Short interest in one of the largest Hong Kong exchange-traded funds tracking domestic Chinese stocks has surged fivefold this month to its highest level in a year, according to data compiled by Markit and Bloomberg. The last time bearish bets were so elevated, such pessimism proved well-founded as China’s bull market turned into a $5 trillion rout.
The Chinese currency is heading for its biggest monthly loss since last year’s devaluation as the nation’s economic outlook worsens and the Federal Reserve prepares to raise borrowing costs, driving a rally in the dollar.
Short interest in the CSOP FTSE China A50 ETF climbed to 6.1 percent on May 25, the highest level since April 2015, two months before Chinese equities peaked, and up from 1.3 percent at the end of last month. Bearish bets in the U.S. traded iShares China Large-Cap ETF jumped to a two-year high of 18 percent of shares outstanding on the same day, up from 3 percent a month ago, data compiled by Bloomberg and Markit show.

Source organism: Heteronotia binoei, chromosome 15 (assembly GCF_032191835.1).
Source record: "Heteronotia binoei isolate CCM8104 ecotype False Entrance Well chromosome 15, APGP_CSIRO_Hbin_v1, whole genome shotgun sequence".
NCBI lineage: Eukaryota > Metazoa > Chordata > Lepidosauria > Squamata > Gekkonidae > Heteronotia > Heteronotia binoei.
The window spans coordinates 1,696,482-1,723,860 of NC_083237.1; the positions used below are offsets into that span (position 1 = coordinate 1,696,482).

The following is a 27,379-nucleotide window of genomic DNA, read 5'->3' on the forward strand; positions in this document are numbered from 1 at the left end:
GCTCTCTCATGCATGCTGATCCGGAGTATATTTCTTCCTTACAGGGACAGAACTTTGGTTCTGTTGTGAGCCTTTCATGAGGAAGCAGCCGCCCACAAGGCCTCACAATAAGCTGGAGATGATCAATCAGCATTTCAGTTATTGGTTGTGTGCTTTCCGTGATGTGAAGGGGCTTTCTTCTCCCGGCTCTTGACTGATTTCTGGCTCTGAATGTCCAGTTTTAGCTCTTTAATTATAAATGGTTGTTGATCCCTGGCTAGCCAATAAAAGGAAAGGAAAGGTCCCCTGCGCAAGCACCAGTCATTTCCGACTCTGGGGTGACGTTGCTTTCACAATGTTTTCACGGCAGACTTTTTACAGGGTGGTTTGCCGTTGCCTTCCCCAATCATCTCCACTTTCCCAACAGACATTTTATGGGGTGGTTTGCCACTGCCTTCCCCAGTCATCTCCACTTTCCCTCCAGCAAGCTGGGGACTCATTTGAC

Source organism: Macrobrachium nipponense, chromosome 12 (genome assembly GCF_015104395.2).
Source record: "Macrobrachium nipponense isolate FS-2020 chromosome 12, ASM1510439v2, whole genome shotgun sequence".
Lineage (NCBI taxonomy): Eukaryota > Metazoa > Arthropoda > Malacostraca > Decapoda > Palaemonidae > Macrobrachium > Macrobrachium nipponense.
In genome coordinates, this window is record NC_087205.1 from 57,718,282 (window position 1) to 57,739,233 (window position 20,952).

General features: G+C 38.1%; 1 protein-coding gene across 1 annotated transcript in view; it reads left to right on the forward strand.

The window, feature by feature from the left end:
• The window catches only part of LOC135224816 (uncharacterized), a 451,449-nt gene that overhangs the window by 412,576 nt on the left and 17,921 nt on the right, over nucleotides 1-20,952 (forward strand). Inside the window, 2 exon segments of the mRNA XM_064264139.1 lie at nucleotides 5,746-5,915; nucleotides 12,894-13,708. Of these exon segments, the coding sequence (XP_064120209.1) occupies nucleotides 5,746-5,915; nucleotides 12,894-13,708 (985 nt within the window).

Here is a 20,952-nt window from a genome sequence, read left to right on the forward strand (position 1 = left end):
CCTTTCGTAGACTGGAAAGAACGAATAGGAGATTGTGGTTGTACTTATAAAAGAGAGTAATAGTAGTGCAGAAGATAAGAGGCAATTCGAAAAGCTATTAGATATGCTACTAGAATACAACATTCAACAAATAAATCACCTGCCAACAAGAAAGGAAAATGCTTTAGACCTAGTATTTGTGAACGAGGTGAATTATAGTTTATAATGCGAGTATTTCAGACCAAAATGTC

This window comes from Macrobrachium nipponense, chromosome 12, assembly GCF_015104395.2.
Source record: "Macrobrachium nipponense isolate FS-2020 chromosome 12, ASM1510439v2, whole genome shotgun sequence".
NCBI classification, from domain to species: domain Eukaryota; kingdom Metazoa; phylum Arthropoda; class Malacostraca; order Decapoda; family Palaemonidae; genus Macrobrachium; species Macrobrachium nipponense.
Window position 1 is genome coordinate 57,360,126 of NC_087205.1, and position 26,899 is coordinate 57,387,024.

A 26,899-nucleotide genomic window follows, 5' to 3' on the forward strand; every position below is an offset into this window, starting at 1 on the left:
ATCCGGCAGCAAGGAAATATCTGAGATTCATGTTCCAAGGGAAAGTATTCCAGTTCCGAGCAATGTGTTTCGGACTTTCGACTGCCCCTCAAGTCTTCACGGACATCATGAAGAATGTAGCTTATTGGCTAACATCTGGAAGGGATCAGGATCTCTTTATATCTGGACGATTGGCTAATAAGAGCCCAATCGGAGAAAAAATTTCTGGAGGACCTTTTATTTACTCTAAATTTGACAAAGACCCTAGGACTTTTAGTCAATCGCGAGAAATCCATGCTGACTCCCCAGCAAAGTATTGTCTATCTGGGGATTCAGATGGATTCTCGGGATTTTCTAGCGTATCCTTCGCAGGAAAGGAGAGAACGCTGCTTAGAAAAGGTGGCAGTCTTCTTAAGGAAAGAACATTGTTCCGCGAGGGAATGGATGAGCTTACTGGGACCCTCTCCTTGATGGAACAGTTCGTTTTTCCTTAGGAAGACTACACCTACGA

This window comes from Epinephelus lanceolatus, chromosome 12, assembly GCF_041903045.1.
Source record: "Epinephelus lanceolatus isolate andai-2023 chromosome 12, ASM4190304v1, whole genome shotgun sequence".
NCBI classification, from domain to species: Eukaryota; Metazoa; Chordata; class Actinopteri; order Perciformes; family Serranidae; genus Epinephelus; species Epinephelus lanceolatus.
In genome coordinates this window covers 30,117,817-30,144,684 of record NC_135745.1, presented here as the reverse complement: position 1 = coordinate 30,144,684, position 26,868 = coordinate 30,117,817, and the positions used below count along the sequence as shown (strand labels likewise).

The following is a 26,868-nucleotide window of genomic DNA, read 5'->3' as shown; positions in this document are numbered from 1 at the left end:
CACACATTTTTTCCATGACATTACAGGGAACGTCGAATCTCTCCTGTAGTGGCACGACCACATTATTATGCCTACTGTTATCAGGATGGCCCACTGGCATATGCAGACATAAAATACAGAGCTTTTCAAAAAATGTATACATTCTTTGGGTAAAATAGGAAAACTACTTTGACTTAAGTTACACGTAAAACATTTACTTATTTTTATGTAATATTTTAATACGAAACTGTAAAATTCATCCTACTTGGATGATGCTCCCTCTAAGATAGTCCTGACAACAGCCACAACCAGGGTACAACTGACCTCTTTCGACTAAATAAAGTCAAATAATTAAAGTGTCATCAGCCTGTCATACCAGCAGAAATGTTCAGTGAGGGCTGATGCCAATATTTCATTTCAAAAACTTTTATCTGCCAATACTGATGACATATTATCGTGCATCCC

Even as Chinese equities rallied on Tuesday, traders were rattled by a sudden plunge in index futures.
U.S. listed Chinese stocks versus Hong Kong Hang Seng Index
"No hedging and no big orders allowed"
"Futures exchange urges investors to pay attention to liquidity"
"A single investor caused a -12% Flash Crash while attempting to hedge"
“Liquidity in the market is really thin at the moment, so the market will very likely see big swings if a big order comes in.”
Two weeks ago:
May 17, 2016
A two-minute plunge and snap back by Chinese stock futures in Hong Kong has added to the nervousness in the city’s market, amid concerns over China’s economy.